Husband whose wife died from breast cancer hits out over NHS scandal

‘We worked all our lives and this was the time we wanted to enjoy together’: ‘Devastated’ husband reveals how wife died from breast cancer after not getting screening aged 70

  • Brian Gough’s wife Trixie among the 450,000 women who never got a screening
  • She found a lump herself and would lose her battle to breast cancer in 2015 
  • Mr Gough ‘had no idea’ about scandal until he saw Jeremy Hunt’s speech on TV 
  • He said: ‘I’m amazed that it’s taken them a decade to spot the problem’
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A bereft husband whose wife of 55 years died of breast cancer after never being  offered a final breast scan fears thousands may have lost their lives needlessly because of the NHS scandal.    

Brian Gough’s wife Trixie is among the 450,000 women who never got a screening appointment meant for all women aged between 68 and 71 and breast cancer would claim her life shortly after she turned 76.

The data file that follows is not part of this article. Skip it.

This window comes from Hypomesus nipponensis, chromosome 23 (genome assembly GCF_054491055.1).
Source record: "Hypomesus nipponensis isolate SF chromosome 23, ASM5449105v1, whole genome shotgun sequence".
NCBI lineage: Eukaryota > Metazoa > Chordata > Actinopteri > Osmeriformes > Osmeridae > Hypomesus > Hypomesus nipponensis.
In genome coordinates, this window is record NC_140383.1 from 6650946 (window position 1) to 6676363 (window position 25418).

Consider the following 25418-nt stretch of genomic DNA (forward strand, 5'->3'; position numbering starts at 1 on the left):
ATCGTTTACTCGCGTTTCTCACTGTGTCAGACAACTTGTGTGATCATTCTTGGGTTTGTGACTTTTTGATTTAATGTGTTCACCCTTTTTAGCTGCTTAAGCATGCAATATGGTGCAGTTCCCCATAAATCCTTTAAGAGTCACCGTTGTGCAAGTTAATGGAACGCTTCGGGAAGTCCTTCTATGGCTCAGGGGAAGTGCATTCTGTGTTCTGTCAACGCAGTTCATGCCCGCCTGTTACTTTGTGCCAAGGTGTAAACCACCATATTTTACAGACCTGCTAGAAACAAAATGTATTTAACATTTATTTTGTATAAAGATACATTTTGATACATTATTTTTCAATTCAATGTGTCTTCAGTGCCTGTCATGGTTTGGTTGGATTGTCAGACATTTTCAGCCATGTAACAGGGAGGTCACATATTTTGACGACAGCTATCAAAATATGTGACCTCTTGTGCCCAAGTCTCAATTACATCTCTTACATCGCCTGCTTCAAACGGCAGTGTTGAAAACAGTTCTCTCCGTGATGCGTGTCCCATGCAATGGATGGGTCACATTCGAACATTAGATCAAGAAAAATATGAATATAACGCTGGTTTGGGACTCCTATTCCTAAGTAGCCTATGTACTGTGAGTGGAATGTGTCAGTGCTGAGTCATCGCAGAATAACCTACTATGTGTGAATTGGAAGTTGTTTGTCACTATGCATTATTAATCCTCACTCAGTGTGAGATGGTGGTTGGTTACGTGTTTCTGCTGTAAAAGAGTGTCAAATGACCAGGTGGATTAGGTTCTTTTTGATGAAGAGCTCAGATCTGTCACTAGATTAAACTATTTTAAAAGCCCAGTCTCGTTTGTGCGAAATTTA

The 77-year-old from Norfolk has shared photos including one poignant image of her at home in the days before she died.

Mr Gough ‘had no idea’ about the scandal until he saw Jeremy Hunt’s speech on TV today and told MailOnline: ‘I was completely gobsmacked and knew straight away Trix was one of the people never given a scan. I’m devastated. I have her ashes next to me.


Brian Gough’s wife Trixie is among the 450,000 women who never got a screening appointment and breast cancer would claim her life days after she turned 76


Trixie fought her cancer bravely, pictured here at home in the weeks before her death on December 28, 2015

He added: ‘I’m amazed that it has taken them the best part of a decade to spot the problem. It’s extraordinary. There are thousands of real people involved in this, people like Trixie, who didn’t deserve to lose their lives.

‘I’m not saying she wouldn’t have got cancer but it could have been found earlier if she was given the scan. You have to wonder if the result would have been different’.

WHO IS ELIGIBLE FOR BREAST CANCER SCREENING AND HOW DOES IT WORK?

What is breast cancer screening?